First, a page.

3 out of 4 stars
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“Life doesn’t unfold as we plan. We all live unexpected lives in one way or another. But sooner or later, we have to decide how we are going to make the most of the unexpected life.” This quote by Catholic evangelist Matthew Kelly aptly reflects the life of author Thomas Fargnoli. In his book The Deacon: An Unexpected Life, Fargnoli shares his lovely, logical, and often lonely life as he reflects on his call to the Catholic diaconate and the heart-wrenching decision he made to leave this ministry after the unexpected death of his wife. The life events in this book are true, but the author (Tom in the book) tells his story to a fictitious newspaper reporter, Rick. The story is written in the first-person narrative from the perspective of Tom.
The cover attracted me to this book. Intrigued by the mysterious man in the rumpled coat, I wondered what kind of turbulence this deacon had faced in his life. Although a storm was brewing, his swagger exuded supernatural confidence.
As it turns out, the resilient man on the cover may not be the deacon. After reading this book, I think he could be Rick. I wonder what you’ll conclude after reading The Deacon.
In three interviews with Rick, Tom shared his love for his wife, his family, and God. As he described his path to becoming a deacon, I enjoyed learning about the requirements for ministry work in the Catholic Church. The dedication of the diaconate is commendable, but through Tom’s story, I also see how the rules placed on this group can be burdensome and contradictory. Tom was honest and gracious in telling his story.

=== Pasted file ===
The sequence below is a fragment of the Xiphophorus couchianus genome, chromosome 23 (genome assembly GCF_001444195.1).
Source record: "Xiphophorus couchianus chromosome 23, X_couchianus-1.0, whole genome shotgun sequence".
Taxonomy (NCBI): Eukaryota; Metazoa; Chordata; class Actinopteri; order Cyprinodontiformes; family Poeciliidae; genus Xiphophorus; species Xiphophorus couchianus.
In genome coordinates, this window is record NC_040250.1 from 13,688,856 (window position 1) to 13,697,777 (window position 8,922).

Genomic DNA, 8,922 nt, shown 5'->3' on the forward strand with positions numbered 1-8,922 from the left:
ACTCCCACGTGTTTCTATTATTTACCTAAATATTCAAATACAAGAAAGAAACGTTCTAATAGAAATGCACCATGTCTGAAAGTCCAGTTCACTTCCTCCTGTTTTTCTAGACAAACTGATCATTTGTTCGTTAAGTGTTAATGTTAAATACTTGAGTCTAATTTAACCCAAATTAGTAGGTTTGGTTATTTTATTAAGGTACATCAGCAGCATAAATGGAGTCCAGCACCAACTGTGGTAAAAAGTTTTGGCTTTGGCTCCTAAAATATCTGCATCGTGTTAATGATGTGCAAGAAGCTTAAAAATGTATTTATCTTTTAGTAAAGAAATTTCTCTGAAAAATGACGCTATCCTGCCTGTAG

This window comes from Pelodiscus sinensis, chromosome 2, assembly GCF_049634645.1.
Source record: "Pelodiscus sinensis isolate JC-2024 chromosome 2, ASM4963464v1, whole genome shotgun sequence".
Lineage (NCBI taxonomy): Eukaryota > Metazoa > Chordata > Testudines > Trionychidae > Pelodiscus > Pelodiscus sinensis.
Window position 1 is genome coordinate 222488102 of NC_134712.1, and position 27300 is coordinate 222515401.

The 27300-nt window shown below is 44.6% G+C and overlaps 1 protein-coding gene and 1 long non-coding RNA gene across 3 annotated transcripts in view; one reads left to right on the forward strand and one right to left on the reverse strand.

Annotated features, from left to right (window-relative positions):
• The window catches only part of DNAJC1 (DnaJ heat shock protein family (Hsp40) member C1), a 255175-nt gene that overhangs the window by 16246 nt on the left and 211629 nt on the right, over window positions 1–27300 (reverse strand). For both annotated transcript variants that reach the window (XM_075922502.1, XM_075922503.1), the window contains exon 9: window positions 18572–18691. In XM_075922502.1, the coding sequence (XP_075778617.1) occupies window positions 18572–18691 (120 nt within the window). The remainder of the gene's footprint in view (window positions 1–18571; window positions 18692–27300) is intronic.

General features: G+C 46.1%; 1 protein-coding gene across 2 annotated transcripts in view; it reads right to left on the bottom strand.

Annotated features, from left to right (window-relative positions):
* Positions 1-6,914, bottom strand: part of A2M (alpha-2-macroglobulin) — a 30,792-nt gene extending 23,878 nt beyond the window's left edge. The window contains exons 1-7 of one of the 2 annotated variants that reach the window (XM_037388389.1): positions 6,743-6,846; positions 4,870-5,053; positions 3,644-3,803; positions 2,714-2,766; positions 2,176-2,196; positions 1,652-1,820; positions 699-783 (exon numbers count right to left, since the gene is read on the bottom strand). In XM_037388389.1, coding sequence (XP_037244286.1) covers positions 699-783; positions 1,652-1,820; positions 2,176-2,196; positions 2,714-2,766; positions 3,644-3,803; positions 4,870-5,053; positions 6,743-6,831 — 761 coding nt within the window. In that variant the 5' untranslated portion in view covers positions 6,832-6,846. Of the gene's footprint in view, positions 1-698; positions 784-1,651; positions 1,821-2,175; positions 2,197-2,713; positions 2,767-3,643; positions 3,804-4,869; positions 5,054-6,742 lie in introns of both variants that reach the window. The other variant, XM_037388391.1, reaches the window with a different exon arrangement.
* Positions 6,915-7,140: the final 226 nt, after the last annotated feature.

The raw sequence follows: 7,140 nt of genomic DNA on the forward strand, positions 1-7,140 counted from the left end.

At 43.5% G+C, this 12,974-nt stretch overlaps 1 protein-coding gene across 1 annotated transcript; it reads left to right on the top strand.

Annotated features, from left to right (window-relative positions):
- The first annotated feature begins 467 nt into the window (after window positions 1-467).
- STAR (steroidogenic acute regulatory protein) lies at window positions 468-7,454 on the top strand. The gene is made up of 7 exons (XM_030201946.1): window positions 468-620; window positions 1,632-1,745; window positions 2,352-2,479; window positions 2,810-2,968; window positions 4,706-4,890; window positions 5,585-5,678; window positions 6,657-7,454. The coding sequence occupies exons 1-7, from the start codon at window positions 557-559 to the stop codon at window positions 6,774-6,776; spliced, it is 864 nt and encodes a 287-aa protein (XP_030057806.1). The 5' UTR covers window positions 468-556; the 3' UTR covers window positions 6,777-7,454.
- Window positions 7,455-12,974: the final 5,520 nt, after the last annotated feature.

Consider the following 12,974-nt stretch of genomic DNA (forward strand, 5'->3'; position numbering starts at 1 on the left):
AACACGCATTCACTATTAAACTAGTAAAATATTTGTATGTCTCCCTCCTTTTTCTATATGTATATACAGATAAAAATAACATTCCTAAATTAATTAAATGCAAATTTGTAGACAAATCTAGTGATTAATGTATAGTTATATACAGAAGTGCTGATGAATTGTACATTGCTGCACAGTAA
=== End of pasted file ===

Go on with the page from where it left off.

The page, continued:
One thing I did not like about the book was it got bogged down in details occasionally. For example, Tom was telling Rick about writing a letter to Pope Francis, and he brought the letter out to show him. At that point in the book, the letter was inserted in its entirety. Tom had just described the letter and events surrounding it, and reading the actual contents of the letter felt redundant. Other letters, cards, and homily outlines were also included verbatim in the text. While they added a level of authenticity, it would improve the pace of the story if they were moved to an appendix.
Tom incorporated his experience as an engineer, teacher, and magician into his role as a deacon. Surprisingly, magic was a valuable part of his ministry. He performed a few magic tricks for Rick and shared stories about how magic relaxed the people he visited, especially those in the hospitals. He even included magic tricks in his training on the seven sacraments. Throughout his interview with Rick, Tom explained ecclesiastical terms and scriptures as he illustrated a point. It would have been helpful if he also shared how he reconciled performing magic tricks with Bible scriptures such as Leviticus 19:26 and Galatians 5:19-21, which describe sorcery as sin. Some thought-for-thought Bible translations even use the word “magic” regarding sorcery. The difference between the references in the Bible and his entertaining craft was not an issue for him in his ministry, but using magic tricks as part of a teaching on biblical concepts was disconcerting to me.
I rate The Deacon 3 out of 4 stars. I deducted one star because of the number of grammatical errors and also because of the excessive details previously mentioned. The grammatical errors were not distracting, but another round of editing is suggested. This is a thoughtful, honest account of a man who loves God and believes God wants him to enjoy a life not only spiritually fulfilling but also physically and emotionally satisfying. I recommend this book to those who enjoy memoirs and to those interested in a glimpse of the life of a Catholic ex-deacon. There is a recurring theme of suicide in the story, so readers sensitive to this topic should consider skipping this book.
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